table.increments("id");
    table.integer("artist_id").notNullable();
    table.string("name", 255).notNullable();
    table.string("year").notNullable();

    table.index("artist_id");
    table.index("name");
  });
};

exports.down = function(knex) {
  return knex.schema.dropTable("albums");
};

With our tables in place, I ran the following insert statements in Postico to set up a few dummy records:

INSERT INTO artists("name", "url") VALUES('Comeback Kid', 'http://comeback-kid.com/');
INSERT INTO albums("artist_id", "name", "year") VALUES(1, 'Turn It Around', '2003');
INSERT INTO albums("artist_id", "name", "year") VALUES(1, 'Wake the Dead', '2005');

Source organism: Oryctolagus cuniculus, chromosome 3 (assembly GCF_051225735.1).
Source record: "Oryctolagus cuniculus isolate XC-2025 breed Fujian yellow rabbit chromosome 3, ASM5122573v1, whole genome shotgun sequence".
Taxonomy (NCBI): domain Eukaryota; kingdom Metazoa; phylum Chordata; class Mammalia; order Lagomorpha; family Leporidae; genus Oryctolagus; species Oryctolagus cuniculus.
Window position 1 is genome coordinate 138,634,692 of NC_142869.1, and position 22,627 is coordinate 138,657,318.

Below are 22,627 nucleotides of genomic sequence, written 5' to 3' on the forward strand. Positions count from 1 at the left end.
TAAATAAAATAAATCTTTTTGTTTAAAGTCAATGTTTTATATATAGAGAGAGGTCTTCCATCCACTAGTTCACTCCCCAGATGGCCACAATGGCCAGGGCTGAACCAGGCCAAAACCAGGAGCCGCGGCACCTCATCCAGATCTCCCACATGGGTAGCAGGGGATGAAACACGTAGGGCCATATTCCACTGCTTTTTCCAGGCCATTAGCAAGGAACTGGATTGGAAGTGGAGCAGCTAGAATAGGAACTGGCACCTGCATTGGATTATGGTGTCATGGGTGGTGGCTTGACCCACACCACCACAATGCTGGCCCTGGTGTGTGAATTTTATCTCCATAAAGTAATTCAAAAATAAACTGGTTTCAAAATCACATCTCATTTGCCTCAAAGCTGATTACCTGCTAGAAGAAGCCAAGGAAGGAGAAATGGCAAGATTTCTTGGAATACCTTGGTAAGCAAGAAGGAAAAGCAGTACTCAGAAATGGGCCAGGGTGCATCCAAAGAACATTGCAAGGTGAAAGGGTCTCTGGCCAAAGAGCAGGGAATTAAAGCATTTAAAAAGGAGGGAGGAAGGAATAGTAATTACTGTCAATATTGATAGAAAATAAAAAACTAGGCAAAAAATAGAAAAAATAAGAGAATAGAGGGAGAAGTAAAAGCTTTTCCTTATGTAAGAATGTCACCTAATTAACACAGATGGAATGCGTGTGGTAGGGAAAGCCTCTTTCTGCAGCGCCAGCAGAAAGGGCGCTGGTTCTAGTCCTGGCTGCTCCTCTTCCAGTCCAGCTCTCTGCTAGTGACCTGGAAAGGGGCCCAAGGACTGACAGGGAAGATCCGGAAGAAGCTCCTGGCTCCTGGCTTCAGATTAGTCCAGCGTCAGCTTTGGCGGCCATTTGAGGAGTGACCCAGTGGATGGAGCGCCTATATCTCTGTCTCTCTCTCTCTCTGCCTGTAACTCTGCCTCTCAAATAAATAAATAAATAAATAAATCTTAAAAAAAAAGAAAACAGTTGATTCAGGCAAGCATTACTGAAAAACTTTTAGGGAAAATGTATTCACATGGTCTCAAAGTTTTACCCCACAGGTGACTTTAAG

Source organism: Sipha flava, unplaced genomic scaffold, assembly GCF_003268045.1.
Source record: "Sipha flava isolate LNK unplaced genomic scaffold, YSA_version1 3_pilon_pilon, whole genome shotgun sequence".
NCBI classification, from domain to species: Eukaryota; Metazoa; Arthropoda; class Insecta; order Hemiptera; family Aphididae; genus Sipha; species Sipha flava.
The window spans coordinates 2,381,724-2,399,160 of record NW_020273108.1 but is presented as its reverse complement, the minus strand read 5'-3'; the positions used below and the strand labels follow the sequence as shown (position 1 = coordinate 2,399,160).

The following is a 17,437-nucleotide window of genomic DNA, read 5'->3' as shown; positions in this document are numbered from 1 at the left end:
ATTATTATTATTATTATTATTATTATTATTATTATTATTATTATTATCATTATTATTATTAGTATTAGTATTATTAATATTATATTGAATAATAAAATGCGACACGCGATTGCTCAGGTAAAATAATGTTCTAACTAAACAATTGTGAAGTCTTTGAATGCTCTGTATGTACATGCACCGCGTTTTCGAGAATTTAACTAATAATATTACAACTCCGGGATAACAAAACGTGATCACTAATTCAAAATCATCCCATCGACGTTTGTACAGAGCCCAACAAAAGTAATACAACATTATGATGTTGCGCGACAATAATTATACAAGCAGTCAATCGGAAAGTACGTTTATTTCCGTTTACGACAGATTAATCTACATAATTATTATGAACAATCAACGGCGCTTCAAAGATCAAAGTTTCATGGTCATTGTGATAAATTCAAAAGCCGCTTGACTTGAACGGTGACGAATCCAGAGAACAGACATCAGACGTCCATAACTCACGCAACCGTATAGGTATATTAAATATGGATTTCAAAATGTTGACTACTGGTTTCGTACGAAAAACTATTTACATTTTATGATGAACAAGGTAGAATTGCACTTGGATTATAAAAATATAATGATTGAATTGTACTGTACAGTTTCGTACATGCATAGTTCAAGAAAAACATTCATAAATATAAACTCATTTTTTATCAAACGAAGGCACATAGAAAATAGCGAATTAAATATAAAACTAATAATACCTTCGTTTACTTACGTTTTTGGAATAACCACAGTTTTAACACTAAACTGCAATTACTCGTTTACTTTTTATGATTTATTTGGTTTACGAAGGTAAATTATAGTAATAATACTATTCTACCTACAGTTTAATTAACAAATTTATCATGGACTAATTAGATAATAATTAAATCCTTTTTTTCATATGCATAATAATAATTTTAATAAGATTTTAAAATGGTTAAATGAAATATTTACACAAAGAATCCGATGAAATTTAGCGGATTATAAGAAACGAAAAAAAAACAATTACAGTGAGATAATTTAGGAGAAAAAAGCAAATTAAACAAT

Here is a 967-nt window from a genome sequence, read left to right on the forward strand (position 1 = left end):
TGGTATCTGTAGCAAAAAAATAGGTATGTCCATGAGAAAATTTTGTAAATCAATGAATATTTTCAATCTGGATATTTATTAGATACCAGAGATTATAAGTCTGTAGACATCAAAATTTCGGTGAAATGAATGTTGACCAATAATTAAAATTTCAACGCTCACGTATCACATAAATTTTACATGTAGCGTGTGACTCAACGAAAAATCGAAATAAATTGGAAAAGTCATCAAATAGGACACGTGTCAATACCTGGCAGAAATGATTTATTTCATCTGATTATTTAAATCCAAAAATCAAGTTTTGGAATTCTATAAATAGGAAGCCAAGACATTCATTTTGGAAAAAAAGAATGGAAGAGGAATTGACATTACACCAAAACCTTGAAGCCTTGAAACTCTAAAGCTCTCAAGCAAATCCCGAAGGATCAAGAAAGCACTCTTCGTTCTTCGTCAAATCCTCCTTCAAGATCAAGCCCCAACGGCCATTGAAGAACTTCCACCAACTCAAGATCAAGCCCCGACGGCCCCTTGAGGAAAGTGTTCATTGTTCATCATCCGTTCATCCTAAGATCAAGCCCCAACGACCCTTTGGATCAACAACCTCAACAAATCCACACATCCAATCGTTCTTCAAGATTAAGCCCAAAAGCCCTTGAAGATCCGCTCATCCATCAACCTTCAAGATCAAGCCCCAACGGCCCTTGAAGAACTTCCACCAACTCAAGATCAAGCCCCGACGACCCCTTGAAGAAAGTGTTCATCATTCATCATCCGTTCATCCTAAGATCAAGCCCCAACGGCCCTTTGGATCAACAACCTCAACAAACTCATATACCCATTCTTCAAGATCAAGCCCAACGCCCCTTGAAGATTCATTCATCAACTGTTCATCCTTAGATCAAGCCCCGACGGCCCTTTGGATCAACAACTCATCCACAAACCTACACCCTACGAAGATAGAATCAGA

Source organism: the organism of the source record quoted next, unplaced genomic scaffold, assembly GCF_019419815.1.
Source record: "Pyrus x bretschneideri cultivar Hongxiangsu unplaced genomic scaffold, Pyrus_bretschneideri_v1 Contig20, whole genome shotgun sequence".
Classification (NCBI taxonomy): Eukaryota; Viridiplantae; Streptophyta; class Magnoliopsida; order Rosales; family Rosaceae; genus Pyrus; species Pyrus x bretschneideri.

The last step before updating our GraphQL API to load data from the database is to create a connection to our DB within the graphql.js file.

import knex from "knex";

const db = knex({
  client: "pg",
  connection: process.env.PG_CONNECTION_STRING
});
New definitions and resolvers

Let’s remove our hello query and resolvers, replacing them with definitions for loading albums and artists from the database:

const typeDefs = gql`
  type Query {
    albums(first: Int = 25, skip: Int = 0): [Album!]!
  }

  type Artist {
    id: ID!
    name: String!
    url: String!
    albums(first: Int = 25, skip: Int = 0): [Album!]!
  }

  type Album {
    id: ID!
    name: String!
    year: String!
    artist: Artist!
  }
`;

const resolvers = {
  Query: {
    albums: (_parent, args, _context) => {
      return db
        .select("*")
        .from("albums")
        .orderBy("year", "asc")
        .limit(Math.min(args.first, 50))
        .offset(args.skip);
    }
  },

  Album: {
    id: (album, _args, _context) => album.id,
    artist: (album, _args, _context) => {
      return db
        .select("*")
        .from("artists")
        .where({ id: album.artist_id })
        .first();